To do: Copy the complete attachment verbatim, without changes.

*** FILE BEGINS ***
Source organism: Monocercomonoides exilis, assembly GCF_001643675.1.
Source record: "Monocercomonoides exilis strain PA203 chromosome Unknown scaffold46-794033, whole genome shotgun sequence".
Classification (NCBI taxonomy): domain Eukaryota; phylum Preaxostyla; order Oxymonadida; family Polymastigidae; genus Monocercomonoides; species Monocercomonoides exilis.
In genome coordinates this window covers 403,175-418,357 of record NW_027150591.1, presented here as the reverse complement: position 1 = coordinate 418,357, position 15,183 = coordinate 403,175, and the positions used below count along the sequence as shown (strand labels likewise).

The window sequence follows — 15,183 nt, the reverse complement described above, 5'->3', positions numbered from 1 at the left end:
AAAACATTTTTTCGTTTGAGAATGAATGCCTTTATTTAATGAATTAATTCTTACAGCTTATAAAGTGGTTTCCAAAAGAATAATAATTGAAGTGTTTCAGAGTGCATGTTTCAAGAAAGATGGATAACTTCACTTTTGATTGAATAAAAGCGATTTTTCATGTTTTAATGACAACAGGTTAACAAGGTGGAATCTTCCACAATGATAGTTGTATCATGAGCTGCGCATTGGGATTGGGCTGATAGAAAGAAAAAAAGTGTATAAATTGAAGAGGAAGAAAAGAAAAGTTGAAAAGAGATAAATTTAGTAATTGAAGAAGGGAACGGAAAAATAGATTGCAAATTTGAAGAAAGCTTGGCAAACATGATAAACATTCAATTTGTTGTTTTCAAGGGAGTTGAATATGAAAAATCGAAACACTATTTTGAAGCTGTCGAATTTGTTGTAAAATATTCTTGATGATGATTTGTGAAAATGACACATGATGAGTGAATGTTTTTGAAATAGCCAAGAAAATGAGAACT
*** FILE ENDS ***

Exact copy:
Source organism: Monocercomonoides exilis, assembly GCF_001643675.1.
Source record: "Monocercomonoides exilis strain PA203 chromosome Unknown scaffold46-794033, whole genome shotgun sequence".
Classification (NCBI taxonomy): domain Eukaryota; phylum Preaxostyla; order Oxymonadida; family Polymastigidae; genus Monocercomonoides; species Monocercomonoides exilis.
In genome coordinates this window covers 403,175-418,357 of record NW_027150591.1, presented here as the reverse complement: position 1 = coordinate 418,357, position 15,183 = coordinate 403,175, and the positions used below count along the sequence as shown (strand labels likewise).

The window sequence follows — 15,183 nt, the reverse complement described above, 5'->3', positions numbered from 1 at the left end:
AAAACATTTTTTCGTTTGAGAATGAATGCCTTTATTTAATGAATTAATTCTTACAGCTTATAAAGTGGTTTCCAAAAGAATAATAATTGAAGTGTTTCAGAGTGCATGTTTCAAGAAAGATGGATAACTTCACTTTTGATTGAATAAAAGCGATTTTTCATGTTTTAATGACAACAGGTTAACAAGGTGGAATCTTCCACAATGATAGTTGTATCATGAGCTGCGCATTGGGATTGGGCTGATAGAAAGAAAAAAAGTGTATAAATTGAAGAGGAAGAAAAGAAAAGTTGAAAAGAGATAAATTTAGTAATTGAAGAAGGGAACGGAAAAATAGATTGCAAATTTGAAGAAAGCTTGGCAAACATGATAAACATTCAATTTGTTGTTTTCAAGGGAGTTGAATATGAAAAATCGAAACACTATTTTGAAGCTGTCGAATTTGTTGTAAAATATTCTTGATGATGATTTGTGAAAATGACACATGATGAGTGAATGTTTTTGAAATAGCCAAGAAAATGAGAACT